Do you know someone who seems awfully self-important? This person may act smug, cocky, confident, and seem very dismissive of other people. Although this is not the case for all people who behave in this way, in some cases it can be the tell-tale signs of Narcissistic Personality Disorder. Here, we will tell you more about just what Narcissistic Personality Disorder is. We will talk about the history of the term itself, as well as the issue. Outcomes if the patient goes untreated will also be outlined. As will statistics relating to Narcissistic Personality Disorder. Lastly, we will tell you more about medical treatment options.
Narcissistic Personality Disorder Statistics
1. How many people suffer from Narcissistic Personality Disorder? Luckily, only around 1% of the entire population.
2. In the last decade alone the number of patients with this disorder has increased greatly.
3. Patients with this disorder are typically male, with ½ to ¾ of patients being men. Despite not having this issue, there are plenty of narcissists.
4. Studies estimate that around 17% of the general population are actually narcissists.
5. About the same percentage of the percentage of narcissists seem to be extreme examples.
6. Studies have also shown that in some lines of work, narcissists may be more common than in other lines of work. This seems especially true for those in the financial sector, politics, or religious leaders (particularly cult leaders or leaders of fringe sects).
7. This is speculated due to these lines of work require a feeling of self-importance, as well as a disregard for the well-being of other people.
What is Narcissistic Personality Disorder?
Narcissistic Personality Disorder is a mental illness. Patients with this disorder tend to be attention seeking. They also feel superior to others for no reason. Many see them as antagonists who are constantly argumentative and seemingly at odds with others. This can include their family and friends. Patients with Narcissistic Personality Disorder also treat others in a very callous manner. Lacking empathy, understanding, and kindness, some perceive them as antisocial. Some may be very greedy or even manipulative of others. All of these traits together can sometimes lead to employment problems because patients have a tough time working with others or striving for self-improvement.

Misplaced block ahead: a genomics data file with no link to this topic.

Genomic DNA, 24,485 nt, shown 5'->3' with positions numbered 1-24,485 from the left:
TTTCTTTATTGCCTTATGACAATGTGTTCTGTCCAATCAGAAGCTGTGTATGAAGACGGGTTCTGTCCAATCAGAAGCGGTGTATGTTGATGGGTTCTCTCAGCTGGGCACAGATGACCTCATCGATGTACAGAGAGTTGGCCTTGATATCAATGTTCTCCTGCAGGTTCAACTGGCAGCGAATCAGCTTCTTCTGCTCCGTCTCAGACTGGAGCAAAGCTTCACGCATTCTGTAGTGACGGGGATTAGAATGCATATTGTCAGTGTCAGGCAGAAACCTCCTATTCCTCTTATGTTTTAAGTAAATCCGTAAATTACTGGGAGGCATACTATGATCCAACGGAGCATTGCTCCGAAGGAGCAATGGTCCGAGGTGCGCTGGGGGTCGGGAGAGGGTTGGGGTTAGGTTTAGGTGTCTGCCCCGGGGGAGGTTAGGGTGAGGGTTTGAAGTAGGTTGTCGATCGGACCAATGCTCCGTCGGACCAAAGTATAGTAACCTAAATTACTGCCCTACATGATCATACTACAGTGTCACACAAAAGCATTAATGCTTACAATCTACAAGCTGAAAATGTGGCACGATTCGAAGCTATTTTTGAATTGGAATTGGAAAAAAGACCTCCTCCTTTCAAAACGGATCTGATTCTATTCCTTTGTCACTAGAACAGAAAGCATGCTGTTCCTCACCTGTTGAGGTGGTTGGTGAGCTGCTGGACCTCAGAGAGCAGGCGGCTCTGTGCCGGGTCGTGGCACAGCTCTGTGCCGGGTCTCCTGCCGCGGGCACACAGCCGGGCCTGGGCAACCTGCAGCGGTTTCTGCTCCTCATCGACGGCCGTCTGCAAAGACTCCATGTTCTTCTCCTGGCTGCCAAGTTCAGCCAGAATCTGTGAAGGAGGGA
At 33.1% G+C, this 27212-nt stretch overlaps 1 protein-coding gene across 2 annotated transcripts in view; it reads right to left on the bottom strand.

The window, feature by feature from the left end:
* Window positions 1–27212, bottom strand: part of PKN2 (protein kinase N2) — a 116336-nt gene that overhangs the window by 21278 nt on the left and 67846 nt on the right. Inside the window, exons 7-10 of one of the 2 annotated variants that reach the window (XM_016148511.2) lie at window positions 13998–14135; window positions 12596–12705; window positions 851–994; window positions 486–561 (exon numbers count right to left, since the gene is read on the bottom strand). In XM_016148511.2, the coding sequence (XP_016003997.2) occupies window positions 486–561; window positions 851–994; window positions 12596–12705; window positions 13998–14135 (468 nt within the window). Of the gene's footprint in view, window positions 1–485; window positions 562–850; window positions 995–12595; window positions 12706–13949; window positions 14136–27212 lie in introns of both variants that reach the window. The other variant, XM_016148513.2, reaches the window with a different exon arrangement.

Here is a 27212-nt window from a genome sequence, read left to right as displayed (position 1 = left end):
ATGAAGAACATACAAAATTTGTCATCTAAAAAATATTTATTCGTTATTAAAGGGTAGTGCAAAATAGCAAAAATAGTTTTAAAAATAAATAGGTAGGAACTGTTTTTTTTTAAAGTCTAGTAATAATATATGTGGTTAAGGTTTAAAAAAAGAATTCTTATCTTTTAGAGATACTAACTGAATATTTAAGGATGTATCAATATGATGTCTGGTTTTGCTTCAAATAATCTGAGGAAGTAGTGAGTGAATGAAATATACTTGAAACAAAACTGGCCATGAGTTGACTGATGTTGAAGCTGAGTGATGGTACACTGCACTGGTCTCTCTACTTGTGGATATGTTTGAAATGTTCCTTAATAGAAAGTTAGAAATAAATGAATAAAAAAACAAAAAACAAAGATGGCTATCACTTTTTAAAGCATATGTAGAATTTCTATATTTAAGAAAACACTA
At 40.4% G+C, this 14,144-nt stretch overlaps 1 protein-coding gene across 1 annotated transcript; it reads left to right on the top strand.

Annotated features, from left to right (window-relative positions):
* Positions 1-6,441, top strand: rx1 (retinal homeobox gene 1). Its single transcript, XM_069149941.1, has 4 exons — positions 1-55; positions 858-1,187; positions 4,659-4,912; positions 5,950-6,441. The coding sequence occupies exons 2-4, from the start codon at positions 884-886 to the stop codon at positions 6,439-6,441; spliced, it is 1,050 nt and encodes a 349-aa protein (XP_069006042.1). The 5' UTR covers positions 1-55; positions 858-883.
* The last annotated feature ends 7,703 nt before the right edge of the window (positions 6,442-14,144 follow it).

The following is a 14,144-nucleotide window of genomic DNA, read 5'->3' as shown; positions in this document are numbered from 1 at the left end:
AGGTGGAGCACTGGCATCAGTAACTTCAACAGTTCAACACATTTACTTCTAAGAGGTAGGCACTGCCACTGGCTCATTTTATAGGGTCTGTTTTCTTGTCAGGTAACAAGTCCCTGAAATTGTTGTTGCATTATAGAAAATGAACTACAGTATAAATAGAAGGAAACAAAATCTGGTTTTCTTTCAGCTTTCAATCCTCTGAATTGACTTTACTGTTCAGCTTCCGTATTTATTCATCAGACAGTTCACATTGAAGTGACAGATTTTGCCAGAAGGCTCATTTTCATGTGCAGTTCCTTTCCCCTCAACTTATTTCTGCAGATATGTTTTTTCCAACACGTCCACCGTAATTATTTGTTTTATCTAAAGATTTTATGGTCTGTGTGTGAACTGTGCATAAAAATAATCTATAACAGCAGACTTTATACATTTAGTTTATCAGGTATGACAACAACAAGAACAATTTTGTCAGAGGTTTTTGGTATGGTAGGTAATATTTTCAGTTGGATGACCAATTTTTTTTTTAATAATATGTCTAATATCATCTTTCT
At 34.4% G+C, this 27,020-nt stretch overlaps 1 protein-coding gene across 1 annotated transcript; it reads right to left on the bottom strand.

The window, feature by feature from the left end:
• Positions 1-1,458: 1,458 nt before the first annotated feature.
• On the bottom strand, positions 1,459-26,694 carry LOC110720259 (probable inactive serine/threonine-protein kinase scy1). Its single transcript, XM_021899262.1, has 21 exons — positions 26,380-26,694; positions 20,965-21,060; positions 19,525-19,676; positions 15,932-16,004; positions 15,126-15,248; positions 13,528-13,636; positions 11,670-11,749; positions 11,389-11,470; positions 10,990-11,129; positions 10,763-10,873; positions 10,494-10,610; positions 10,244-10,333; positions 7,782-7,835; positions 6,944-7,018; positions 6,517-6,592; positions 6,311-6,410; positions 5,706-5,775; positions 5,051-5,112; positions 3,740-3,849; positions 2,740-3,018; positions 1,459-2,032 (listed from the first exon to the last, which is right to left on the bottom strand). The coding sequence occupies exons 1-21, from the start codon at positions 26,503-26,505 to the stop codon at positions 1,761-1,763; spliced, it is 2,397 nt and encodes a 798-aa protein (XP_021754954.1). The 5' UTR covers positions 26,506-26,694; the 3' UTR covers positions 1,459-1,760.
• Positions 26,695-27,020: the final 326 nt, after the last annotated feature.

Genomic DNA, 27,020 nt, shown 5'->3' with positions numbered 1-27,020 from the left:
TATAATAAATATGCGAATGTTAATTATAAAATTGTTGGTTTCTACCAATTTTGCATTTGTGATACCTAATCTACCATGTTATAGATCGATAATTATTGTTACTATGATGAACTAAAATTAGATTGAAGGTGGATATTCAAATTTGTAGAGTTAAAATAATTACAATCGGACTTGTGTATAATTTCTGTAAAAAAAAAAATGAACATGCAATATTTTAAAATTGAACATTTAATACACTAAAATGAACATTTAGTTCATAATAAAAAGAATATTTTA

The Term Narcissistic…
We bet you have heard the term “narcissist,” before. A narcissist is a person who seems to care for only themselves, and seem to truly admire themselves and no one else. These people may admire their own physical appearance, or just themselves in general. The term comes from the Greek myth of Narcissus. In this myth, a handsome hunter falls in love with his own reflection. As a result, the hunter stared at his own reflection until he died. References to this myth have been made in music, film, and in books. Even to this day, the term represents someone who seems to be infatuated with themselves.
Identifying the Issue
So how can you identify Narcissistic Personality Disorder? Look for these symptoms and signs:
1. Seemingly low self-esteem.
2. Does not react well to criticism or critique.
3. Trouble having relationships with others in life.
4. Dreaming about being more powerful, more successful, having the best things, or being more desirable.
5. Manipulating others to get what they want or need to achieve their own success.
6. Jealousy that seems to strike at anytime.
7. Seeming aloof.
8. Being obsessed with themselves.
9. Not being able to set goals that can be achieved.
10. Being hungry for attention.
11. Bouts of being angry, shameful, or feeling humiliated.
12. May be easily hurt or feel rejected easily.
How Patients Are Effected
If untreated, Narcissistic Personality Disorder can be bad news. Many times, this issue is linked with other mental and emotional issues. This includes things like depression, anxiety, or hypersensitivity. The results can be emotional (aggression issues, depression). Others can affect the physical health of patients (substance abuse or suicidal tendencies). Still others can effect social success (arrogance, not being able to have typical relationships). Some may even withdraw from others all together. Issues like low self-esteem, coupled with the inability to connect with others can actually make the above issues worse, with time.
Sadly, just as with other mental illnesses, patients that are effected may not realize it. Even worse, they may refuse medical treatment, in part due to the symptoms of their illness (feelings of superiority). These patients must realize that they are not yet living to their fullest potential due to their illness. The only way to seek help for this disorder is to contact a mental health professional. A solid treatment for all patients has not yet been found. However, studies have shown that, in some cases, therapy with a mental health professional can help these patients. There are treatment centers who specialize in therapy for these types of patients.